We are not talking about private schools, where parents are more affluent. We are talking about government schools. I strongly believe that a school is a place for students to be equal. After all, that is why we have uniforms. And that is also why the introduction of such a policy must be clear, understandable, uniformly implemented and fair on all stakeholders: students, teachers, parents, educators, etc;
“GOING digital”. The phrase implies a kind of grandeur or sophistication, as though it is a divine elixir that we must sip to experience educational bliss. I beg to differ. In fact, I strongly believe that as a society, our over dependence on technology is not just alarming, but dangerously addictive. Students clutch their mobile phones as though they are lifesaving devices, a basic need to live on this planet. Do we want to give them more of these?;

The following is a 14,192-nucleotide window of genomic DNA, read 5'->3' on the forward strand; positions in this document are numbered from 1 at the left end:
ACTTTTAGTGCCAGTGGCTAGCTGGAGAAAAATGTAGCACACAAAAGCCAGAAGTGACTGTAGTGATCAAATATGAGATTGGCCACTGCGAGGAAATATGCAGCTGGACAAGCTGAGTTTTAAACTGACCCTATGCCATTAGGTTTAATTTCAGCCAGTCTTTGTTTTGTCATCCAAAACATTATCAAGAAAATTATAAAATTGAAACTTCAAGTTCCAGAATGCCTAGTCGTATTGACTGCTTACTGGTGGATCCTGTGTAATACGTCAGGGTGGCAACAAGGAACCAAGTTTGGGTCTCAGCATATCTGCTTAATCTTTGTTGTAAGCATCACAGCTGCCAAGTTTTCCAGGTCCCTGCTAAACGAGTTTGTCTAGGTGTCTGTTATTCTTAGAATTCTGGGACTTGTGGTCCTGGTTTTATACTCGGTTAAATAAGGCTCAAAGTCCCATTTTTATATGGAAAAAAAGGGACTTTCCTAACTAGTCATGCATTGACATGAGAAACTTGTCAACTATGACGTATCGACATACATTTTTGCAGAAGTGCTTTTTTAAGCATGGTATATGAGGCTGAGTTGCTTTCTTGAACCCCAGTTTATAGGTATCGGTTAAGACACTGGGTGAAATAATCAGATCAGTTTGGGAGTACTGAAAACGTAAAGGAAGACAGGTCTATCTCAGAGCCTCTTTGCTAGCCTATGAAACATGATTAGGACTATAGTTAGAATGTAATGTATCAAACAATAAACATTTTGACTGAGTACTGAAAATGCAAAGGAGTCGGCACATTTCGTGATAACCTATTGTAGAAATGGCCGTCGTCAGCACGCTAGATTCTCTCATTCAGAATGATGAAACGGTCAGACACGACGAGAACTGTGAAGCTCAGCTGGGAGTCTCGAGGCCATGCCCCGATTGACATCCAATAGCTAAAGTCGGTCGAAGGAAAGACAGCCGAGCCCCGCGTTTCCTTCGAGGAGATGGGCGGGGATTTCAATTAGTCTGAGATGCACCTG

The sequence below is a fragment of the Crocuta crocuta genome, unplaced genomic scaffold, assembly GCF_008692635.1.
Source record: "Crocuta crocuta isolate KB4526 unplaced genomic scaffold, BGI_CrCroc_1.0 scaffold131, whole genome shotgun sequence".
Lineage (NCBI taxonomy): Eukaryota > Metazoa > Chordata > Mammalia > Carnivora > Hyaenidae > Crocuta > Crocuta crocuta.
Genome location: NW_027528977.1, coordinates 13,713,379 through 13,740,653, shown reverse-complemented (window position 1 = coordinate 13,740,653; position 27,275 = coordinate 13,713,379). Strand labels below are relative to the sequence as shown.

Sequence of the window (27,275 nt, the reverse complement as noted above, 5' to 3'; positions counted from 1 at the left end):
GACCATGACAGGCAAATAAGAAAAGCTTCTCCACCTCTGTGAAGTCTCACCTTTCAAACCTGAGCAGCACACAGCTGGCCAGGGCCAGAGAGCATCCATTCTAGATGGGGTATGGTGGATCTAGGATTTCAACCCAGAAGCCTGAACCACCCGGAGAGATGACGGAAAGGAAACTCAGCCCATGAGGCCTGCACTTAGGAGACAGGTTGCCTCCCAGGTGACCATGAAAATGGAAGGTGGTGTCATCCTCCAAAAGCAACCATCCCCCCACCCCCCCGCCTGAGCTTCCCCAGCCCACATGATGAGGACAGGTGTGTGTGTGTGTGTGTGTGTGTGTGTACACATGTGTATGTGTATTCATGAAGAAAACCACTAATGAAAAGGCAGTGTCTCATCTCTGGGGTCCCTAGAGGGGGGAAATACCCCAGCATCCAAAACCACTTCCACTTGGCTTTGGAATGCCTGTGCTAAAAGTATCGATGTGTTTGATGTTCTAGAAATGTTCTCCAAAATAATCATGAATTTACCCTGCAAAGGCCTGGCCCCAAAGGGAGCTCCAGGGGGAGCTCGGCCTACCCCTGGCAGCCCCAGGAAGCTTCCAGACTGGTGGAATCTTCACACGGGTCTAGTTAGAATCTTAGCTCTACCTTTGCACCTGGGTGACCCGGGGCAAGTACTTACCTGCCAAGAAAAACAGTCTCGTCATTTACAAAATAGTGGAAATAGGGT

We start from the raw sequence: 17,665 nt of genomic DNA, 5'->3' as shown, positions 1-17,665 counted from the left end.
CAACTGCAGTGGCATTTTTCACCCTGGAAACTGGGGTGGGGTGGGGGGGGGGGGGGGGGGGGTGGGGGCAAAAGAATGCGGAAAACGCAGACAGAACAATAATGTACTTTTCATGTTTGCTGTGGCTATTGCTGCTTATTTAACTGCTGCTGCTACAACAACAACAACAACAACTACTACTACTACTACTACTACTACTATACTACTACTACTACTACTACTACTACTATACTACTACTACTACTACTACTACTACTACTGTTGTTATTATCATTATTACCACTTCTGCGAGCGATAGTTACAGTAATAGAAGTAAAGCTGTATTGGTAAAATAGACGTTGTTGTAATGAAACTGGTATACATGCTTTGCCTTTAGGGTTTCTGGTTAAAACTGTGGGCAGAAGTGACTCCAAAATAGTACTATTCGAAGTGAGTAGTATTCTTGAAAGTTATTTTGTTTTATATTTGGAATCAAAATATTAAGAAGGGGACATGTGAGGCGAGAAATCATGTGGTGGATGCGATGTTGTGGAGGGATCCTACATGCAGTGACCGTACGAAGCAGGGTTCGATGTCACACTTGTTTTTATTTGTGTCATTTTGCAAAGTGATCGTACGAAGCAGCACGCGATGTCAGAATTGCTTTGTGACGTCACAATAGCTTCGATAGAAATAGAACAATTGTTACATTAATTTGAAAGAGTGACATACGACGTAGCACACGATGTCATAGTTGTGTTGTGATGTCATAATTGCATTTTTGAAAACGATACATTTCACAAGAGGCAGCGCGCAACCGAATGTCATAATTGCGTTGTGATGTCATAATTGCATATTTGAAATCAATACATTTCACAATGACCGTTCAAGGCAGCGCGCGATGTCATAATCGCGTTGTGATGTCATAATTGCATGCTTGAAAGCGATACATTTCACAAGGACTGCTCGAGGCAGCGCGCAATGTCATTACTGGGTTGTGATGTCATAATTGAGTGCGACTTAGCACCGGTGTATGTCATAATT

CHILDREN need less screen time. It is true that children need to be equipped with the necessary technological skills lest they be left behind in today’s world. But, bear in mind that the average preteen or teenager will already be spending a large amount of screen time at home. Statistics reveal that teens, aged 13 to 18, spend a whopping 10 to 15 hours on gadgets daily. This effectively displaces time that can be spent on outdoor activity and exercise, or face-to-face interactions with family and friends;
A NEGATIVE health impact. Toddlers